Donald J. Gordon, MD, PhD, professor and chairman of the department of emergency medical technology in the School of Allied Health Sciences, now oversees the training for emergency medical technicians. Dr. Gordon also co-authored the last three editions of the emergency care textbook.
The department presents more than 11 types of courses for EMS technicians and fire fighters, and each year approximately 200 certificates are granted to participants who complete the numerous programs. Through the department of emergency medical technology, the Health Science Center produces more paramedics than any other university in the United States. Also, the department serves as a National Registry Testing Center—tests for national certification in various programs are administered on campus. In addition, the department provides basic and advanced life support courses to more than 1,100 professional Health Science Center students annually.
Dr. Gordon, who serves as chairman of the ACLS (advanced cardiac life support) advisory board for the Texas Affiliate of the American Heart Association, noted that, "We have come a long way and now will lead the way for the next 25 years."
While the 25th anniversary of the Health Science Center brings numerous past accomplishments to the fore, the next 25 years for the department of orthopaedics are likely to be even more dynamic. "There's a big, exciting frontier in orthopaedic research." Dr. Heckman said. "There's a move away from metal and plastic to biological replacement of joints--we'll be using tissue regeneration and gene therapy. We are already seeing the beginnings of it.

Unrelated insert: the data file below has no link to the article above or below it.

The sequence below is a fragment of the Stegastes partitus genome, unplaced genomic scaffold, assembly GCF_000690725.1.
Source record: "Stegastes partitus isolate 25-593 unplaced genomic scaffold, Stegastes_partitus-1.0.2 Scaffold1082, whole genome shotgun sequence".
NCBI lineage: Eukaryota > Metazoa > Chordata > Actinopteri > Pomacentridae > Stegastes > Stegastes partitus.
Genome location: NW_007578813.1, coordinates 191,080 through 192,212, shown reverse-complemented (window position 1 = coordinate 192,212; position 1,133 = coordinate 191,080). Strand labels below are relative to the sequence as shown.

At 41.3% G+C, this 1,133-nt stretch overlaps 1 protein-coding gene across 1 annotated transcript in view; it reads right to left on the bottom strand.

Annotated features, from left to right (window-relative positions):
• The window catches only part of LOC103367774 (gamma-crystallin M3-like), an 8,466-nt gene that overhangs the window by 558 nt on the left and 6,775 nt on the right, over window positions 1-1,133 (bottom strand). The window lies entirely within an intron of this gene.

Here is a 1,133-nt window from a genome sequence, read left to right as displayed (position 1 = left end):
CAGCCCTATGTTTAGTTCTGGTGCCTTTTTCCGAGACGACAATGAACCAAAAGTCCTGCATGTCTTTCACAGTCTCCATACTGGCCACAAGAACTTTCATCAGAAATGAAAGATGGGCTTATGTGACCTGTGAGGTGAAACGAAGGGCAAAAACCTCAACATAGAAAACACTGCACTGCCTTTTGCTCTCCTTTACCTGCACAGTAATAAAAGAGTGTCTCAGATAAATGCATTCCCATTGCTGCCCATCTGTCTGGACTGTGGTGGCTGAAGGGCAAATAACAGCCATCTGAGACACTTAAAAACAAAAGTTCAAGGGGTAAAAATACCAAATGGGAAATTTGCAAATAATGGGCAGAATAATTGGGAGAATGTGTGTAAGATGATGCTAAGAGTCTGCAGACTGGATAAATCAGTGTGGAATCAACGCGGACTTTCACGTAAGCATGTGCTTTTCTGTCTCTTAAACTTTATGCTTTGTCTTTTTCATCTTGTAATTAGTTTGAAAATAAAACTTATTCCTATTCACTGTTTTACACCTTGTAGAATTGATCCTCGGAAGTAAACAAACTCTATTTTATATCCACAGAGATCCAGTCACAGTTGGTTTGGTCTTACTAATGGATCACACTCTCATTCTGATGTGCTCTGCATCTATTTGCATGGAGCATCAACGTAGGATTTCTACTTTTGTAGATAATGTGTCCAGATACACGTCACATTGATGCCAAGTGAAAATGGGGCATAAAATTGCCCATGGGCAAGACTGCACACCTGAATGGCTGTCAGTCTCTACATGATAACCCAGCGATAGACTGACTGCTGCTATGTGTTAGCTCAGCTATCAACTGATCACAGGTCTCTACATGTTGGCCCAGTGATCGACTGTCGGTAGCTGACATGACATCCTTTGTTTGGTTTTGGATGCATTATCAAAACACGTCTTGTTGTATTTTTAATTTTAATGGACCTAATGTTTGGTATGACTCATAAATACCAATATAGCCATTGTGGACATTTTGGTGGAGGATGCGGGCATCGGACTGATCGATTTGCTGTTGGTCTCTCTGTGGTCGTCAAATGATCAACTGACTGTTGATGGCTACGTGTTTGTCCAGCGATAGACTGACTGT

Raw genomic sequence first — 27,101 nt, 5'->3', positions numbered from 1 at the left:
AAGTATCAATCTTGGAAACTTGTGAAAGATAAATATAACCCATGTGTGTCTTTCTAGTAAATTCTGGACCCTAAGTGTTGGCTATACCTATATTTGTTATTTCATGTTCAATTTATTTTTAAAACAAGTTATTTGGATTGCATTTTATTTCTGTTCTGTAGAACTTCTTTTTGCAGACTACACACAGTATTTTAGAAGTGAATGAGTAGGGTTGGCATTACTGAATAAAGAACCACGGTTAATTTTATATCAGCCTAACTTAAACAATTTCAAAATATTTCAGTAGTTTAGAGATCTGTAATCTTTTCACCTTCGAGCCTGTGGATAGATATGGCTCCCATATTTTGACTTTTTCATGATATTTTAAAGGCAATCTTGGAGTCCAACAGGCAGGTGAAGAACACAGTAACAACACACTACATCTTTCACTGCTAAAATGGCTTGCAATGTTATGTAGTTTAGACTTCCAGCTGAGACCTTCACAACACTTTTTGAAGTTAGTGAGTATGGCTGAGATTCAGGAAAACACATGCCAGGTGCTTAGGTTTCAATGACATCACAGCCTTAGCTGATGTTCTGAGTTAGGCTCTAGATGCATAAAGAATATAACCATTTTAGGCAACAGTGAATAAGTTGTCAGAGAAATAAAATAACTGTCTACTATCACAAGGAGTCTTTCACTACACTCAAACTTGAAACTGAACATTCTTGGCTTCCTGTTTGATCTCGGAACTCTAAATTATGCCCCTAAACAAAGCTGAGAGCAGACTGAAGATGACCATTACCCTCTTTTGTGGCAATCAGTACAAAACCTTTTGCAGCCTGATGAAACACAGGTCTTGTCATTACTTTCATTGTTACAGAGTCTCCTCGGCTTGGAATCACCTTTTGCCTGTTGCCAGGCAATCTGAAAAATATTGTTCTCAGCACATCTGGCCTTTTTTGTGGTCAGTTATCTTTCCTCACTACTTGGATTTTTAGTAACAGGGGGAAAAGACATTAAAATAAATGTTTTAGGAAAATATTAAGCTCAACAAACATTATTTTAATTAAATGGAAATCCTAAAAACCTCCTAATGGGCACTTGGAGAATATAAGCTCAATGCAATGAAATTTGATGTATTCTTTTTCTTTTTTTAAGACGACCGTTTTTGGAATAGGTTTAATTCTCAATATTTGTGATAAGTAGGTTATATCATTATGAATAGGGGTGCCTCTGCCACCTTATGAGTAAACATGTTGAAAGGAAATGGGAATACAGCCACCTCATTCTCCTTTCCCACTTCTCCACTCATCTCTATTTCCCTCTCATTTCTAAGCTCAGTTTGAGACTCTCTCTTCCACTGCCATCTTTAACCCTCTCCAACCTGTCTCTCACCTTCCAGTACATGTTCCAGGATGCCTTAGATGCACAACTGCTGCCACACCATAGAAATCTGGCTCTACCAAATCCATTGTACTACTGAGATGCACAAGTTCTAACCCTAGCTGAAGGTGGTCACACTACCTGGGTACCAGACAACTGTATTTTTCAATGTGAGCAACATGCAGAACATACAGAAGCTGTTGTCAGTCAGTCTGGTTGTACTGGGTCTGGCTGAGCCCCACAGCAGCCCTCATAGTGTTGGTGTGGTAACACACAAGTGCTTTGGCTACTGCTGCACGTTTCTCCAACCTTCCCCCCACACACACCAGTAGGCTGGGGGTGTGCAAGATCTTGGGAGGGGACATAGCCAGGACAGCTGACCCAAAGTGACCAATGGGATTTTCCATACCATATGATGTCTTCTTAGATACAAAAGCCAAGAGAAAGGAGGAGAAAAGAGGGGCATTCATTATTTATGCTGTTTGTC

"For example, we now use metal and plastic to restore joints affected by degenerative arthritis--restoring them with biological material is a better idea," he added. "But, an awful lot of work in basic research has to be done to figure out how to make musculoskeletal tissues repair and regenerate.
"We will also be accelerating fracture healing--making the process more robust," explained Dr. Heckman. "Again, we will be doing that with biology." He with others working in his laboratory have developed stimulation modalities which have cut the fracture healing time by 25 percent. This research group includes Barbara D. Boyan, PhD, professor of orthopaedics and director of the Health Science Center's Industry-University Cooperative Research Center, and Kyriacos A. Athanasiou, PhD, and C. Mauli Agrawal, PhD, both associate professors of orthopaedics.
They hope one day to supplement the repair processes in patients with bone morphogenetic proteins, proteins that can accentuate fracture healing by making the process faster and yielding a more solidly healed bone.
The other major focus of this research group is the repair of articular cartilage through the use of genetically engineered cells, growth factors and biodegradable scaffolds in cartilage and bone.
The orthopaedics department also boasts of the largest continuing education course at the Health Science Center--sports medicine. Every year approximately 550 trainers, team physicians and coaches from school and professional programs attend the offering which focuses on sports-related injuries and rehabilitation. This year marks the 25th anniversary of the course.
Return to index